Reading Duncan Wheeler’s Diary, admittedly with interest but also distaste and even anger, it struck me that the LRB would never allocate space to a comparable meditation on foxhunting by a hunt supporter, this pursuit having none of the high-flown mystique of the bullfight that fascinates a certain kind of dissociative intellect (LRB, 13 July).

Of course I’m not arguing here for a platform for foxhunting, which has arcane justifications of its own anyway, or for any other bloodsport. I’m merely pointing out to my own satisfaction that Duncan Wheeler, though he writes well and coolly, seems, like others, to have ring-fenced a numb area in his sensibilities so as to avoid compromising the affectless integrity of his imaginative freedom.

Others correspondents rightly take issue with what they perceive as textual mistakes and misrepresentations and the like. I write picturing a dazed, crazed and bloodied bull facing certain death, while up in the stands a professor of Spanish, doubtless of fine mind and spotless character, enjoys the subtleties of the matador’s personality and performance, his nonchalance and disdain particularly appreciable by the connoisseur.

John Charlesworth

Vol. 39 No. 16 · 17 August 2017

John Charlesworth has every right to express his ‘distaste and even anger’, both at bullfighting and at my diary of attending taurine events (Letters, 27 July). He is on less sure footing, though, when he notes that the LRB would not provide a forum for a comparable meditation on foxhunting by a ‘hunt supporter’. Leaving aside Ferdinand Mount’s description of bloodsport in the English countryside (in a piece on Siegfried Sassoon in the LRB of 7 August 2003), there’s no reason to assume that writing about bullfighting means advocating for it. For the record, my position is that bulls and horses undoubtedly suffer in the ring, but that their fate is far from the worst thing to befall animals in Europe. If banning bullfighting is to be more than tokenistic scapegoating, it must be part of an overdue reappraisal of our relationship with the animal kingdom.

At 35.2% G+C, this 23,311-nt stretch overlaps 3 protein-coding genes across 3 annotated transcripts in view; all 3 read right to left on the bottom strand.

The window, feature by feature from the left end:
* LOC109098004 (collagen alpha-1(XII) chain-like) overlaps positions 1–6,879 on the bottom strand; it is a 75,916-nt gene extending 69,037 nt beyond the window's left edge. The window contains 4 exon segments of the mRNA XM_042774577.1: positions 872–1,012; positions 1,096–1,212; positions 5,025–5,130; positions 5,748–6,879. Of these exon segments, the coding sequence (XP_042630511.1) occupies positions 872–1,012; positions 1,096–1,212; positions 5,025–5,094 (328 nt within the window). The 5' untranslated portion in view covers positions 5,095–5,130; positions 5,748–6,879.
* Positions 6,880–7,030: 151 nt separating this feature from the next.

At the risk of providing further evidence of the ‘affectless integrity’ of my ‘imaginative freedom’, I should disclose that one of the reasons for my continued attendance at corridas is that the debates around its past, present and future raise wider ethical and aesthetic questions. Protesters frequently brandish banners saying, ‘It isn’t culture, it’s torture,’ while parts of the bullfighting lobby tragicomically underplay the suffering endured by humans and animals alike. Some, though by no means all, of what I have witnessed in Spanish plazas constitutes culture by any definition, occasionally of a high order. Acknowledging that doesn’t rule out moral objections, and Charlesworth’s implication that it does says more about the reification of culture than about my ‘dissociative intellect’. Still, I am grateful for his assumption that I am of ‘fine mind and spotless character’, the phrase in his letter that provoked most incredulity among my friends and colleagues.

Duncan Wheeler
University of Leeds